Club owners of the upstart American Association and established National League have spent the last two years engaged in bitter roster raiding, and simultaneously increasing players salary through increased competition for their services. The threat of blacklisting those who jump leagues has been a mild deterrent so far. The recent advent of a second professional league has indeed been a boondoggle for players.
At some point, it was inevitable owners of both leagues would come to their capitalist senses, and profits would once again overrule pride. That said, the rivaling circuits brokered peace to end the first popularly known baseball war. In fact, the respective league champions will participate in a post-season series this year, to determine an overall champion of baseball.
However, entering the 1884 season, yet another challenge to the agreed order of baseball threatens to reignite hostilities. Following a blueprint successfully drafted by the American Association just two short years ago, another group of aspiring owners, who have previously failed to gain inclusion into the existing professional circuits, together in concert with several minor league owners who’ve similarly been shunned by baseball’s monopoly, have joined to form the Union Association of Professional Baseball, and commence play this season.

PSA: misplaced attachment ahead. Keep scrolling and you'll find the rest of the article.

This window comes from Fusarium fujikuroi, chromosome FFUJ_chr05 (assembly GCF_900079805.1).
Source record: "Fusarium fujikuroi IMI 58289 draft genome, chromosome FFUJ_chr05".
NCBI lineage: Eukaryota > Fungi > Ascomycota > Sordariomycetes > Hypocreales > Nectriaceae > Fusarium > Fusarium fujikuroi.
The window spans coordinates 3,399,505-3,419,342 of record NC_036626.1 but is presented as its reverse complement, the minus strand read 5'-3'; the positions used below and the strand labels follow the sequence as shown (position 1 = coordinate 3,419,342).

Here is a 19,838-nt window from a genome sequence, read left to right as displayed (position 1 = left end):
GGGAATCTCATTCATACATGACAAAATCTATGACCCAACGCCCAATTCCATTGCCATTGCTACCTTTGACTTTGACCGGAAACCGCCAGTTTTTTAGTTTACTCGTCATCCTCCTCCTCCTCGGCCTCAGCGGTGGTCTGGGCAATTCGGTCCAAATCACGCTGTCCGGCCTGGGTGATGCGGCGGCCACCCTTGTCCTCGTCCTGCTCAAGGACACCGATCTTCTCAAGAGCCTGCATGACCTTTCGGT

Now with three professional leagues and 34 teams to choose from, player’s resentment towards the reserve clause has grown to an all-time high. Therefore, Union Association member clubs such as the St. Louis Maroons have encountered little problem procuring respectable talent. But, this latest development indeed continues to place high stress upon the existing structure, which effectively keeps salaries at club favorable levels, and the cost of admission low.
New York Metropolitans manager Jim Mutrie and his prize hurler Tim Keefe are no strangers to the process. In 1883, the Mets signed then 26-year old Sir Timothy as a free agent away from the National League’s Troy Trojans.